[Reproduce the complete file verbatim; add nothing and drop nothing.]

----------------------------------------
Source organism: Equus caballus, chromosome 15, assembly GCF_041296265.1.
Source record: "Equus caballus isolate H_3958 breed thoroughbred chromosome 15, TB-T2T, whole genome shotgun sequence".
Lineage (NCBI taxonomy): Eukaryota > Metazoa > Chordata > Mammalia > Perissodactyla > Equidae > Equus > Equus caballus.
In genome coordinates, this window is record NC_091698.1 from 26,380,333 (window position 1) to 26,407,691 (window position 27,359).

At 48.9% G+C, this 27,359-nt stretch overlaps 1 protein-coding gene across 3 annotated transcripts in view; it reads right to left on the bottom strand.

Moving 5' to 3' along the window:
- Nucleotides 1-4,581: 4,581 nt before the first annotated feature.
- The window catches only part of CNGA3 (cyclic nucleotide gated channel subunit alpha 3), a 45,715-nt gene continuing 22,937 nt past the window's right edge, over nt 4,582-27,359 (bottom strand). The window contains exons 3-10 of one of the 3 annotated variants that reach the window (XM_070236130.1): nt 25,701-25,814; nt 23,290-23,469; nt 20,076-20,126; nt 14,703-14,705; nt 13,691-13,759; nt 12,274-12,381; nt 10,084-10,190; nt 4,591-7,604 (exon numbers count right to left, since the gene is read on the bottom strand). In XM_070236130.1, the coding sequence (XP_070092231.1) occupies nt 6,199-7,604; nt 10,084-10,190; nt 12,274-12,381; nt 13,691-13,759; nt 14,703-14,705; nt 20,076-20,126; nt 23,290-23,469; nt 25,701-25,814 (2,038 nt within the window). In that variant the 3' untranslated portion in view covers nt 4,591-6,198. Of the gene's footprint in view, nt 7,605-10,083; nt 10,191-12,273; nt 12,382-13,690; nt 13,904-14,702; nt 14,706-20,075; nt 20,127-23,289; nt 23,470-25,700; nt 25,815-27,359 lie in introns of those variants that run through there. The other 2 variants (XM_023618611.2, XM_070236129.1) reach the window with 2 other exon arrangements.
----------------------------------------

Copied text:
Source organism: Equus caballus, chromosome 15, assembly GCF_041296265.1.
Source record: "Equus caballus isolate H_3958 breed thoroughbred chromosome 15, TB-T2T, whole genome shotgun sequence".
Lineage (NCBI taxonomy): Eukaryota > Metazoa > Chordata > Mammalia > Perissodactyla > Equidae > Equus > Equus caballus.
In genome coordinates, this window is record NC_091698.1 from 26,380,333 (window position 1) to 26,407,691 (window position 27,359).

At 48.9% G+C, this 27,359-nt stretch overlaps 1 protein-coding gene across 3 annotated transcripts in view; it reads right to left on the bottom strand.

Moving 5' to 3' along the window:
- Nucleotides 1-4,581: 4,581 nt before the first annotated feature.
- The window catches only part of CNGA3 (cyclic nucleotide gated channel subunit alpha 3), a 45,715-nt gene continuing 22,937 nt past the window's right edge, over nt 4,582-27,359 (bottom strand). The window contains exons 3-10 of one of the 3 annotated variants that reach the window (XM_070236130.1): nt 25,701-25,814; nt 23,290-23,469; nt 20,076-20,126; nt 14,703-14,705; nt 13,691-13,759; nt 12,274-12,381; nt 10,084-10,190; nt 4,591-7,604 (exon numbers count right to left, since the gene is read on the bottom strand). In XM_070236130.1, the coding sequence (XP_070092231.1) occupies nt 6,199-7,604; nt 10,084-10,190; nt 12,274-12,381; nt 13,691-13,759; nt 14,703-14,705; nt 20,076-20,126; nt 23,290-23,469; nt 25,701-25,814 (2,038 nt within the window). In that variant the 3' untranslated portion in view covers nt 4,591-6,198. Of the gene's footprint in view, nt 7,605-10,083; nt 10,191-12,273; nt 12,382-13,690; nt 13,904-14,702; nt 14,706-20,075; nt 20,127-23,289; nt 23,470-25,700; nt 25,815-27,359 lie in introns of those variants that run through there. The other 2 variants (XM_023618611.2, XM_070236129.1) reach the window with 2 other exon arrangements.